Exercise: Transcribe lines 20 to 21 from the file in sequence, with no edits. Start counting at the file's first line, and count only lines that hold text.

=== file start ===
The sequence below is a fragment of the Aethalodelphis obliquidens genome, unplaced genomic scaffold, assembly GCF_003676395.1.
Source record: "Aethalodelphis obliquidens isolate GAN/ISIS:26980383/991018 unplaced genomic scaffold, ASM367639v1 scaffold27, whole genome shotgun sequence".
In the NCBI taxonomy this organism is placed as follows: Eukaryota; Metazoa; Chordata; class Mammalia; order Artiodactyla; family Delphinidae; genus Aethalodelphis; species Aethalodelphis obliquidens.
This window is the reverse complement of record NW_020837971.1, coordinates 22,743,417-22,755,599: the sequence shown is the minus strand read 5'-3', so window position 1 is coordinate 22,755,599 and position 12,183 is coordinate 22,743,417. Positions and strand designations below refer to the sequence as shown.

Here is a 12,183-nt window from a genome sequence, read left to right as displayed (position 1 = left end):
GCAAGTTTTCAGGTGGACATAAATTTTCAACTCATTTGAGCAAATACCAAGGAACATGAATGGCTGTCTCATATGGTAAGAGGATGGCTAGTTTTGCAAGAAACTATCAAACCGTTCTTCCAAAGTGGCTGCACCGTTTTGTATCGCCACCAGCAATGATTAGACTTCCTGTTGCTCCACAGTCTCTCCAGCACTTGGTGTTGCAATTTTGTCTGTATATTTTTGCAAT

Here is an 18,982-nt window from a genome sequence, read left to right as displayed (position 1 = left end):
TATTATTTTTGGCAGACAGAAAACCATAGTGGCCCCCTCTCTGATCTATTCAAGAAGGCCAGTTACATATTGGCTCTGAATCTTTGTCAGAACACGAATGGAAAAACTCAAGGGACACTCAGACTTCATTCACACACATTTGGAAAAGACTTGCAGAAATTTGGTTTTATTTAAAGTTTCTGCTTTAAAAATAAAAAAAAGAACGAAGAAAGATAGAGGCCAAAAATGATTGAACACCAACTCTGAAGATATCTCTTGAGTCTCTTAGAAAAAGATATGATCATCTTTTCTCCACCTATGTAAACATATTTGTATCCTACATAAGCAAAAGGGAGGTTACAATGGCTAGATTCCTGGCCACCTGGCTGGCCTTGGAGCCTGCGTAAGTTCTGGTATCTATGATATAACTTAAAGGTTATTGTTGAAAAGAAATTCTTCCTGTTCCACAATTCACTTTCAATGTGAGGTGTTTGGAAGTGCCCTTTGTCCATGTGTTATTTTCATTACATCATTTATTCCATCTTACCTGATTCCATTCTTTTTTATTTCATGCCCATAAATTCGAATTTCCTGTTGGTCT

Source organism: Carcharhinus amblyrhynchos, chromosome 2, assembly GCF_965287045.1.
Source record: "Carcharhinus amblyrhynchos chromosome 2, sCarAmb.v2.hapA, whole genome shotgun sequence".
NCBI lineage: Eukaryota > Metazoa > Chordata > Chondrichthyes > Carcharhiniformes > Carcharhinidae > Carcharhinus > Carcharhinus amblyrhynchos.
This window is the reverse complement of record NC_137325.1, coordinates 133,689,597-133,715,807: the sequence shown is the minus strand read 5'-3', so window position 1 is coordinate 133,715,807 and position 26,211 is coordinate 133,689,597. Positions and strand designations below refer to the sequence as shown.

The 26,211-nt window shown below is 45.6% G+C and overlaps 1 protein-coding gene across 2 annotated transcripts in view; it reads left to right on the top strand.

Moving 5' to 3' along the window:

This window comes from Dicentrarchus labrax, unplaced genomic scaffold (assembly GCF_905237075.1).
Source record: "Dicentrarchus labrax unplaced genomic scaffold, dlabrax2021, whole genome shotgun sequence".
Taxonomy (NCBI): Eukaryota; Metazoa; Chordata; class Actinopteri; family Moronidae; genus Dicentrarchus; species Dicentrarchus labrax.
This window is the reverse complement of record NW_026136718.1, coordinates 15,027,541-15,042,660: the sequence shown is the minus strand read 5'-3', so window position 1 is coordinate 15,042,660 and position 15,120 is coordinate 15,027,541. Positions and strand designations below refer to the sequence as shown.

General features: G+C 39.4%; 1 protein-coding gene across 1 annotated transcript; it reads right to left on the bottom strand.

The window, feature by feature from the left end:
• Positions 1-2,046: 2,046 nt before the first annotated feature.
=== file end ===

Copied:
The window, feature by feature from the left end:
• Positions 1-2,046: 2,046 nt before the first annotated feature.